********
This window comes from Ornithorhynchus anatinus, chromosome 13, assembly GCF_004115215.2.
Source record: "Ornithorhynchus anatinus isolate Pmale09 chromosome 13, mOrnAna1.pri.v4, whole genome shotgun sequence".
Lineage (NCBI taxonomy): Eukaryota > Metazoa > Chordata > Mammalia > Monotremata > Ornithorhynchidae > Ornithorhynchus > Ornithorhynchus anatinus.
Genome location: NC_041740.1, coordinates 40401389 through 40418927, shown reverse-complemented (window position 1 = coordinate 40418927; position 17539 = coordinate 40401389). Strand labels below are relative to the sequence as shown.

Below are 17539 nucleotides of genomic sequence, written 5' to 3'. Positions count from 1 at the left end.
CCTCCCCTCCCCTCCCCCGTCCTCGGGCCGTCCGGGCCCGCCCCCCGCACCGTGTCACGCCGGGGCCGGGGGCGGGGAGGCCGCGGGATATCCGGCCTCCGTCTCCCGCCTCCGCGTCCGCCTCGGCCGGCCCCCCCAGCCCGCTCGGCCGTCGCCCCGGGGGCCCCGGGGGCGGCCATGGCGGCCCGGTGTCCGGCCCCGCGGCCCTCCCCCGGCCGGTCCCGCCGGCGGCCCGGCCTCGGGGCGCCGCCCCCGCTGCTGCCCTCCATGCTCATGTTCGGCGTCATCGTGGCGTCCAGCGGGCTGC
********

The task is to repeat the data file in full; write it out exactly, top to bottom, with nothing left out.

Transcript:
This window comes from Ornithorhynchus anatinus, chromosome 13, assembly GCF_004115215.2.
Source record: "Ornithorhynchus anatinus isolate Pmale09 chromosome 13, mOrnAna1.pri.v4, whole genome shotgun sequence".
Lineage (NCBI taxonomy): Eukaryota > Metazoa > Chordata > Mammalia > Monotremata > Ornithorhynchidae > Ornithorhynchus > Ornithorhynchus anatinus.
Genome location: NC_041740.1, coordinates 40401389 through 40418927, shown reverse-complemented (window position 1 = coordinate 40418927; position 17539 = coordinate 40401389). Strand labels below are relative to the sequence as shown.

Below are 17539 nucleotides of genomic sequence, written 5' to 3'. Positions count from 1 at the left end.
CCTCCCCTCCCCTCCCCCGTCCTCGGGCCGTCCGGGCCCGCCCCCCGCACCGTGTCACGCCGGGGCCGGGGGCGGGGAGGCCGCGGGATATCCGGCCTCCGTCTCCCGCCTCCGCGTCCGCCTCGGCCGGCCCCCCCAGCCCGCTCGGCCGTCGCCCCGGGGGCCCCGGGGGCGGCCATGGCGGCCCGGTGTCCGGCCCCGCGGCCCTCCCCCGGCCGGTCCCGCCGGCGGCCCGGCCTCGGGGCGCCGCCCCCGCTGCTGCCCTCCATGCTCATGTTCGGCGTCATCGTGGCGTCCAGCGGGCTGC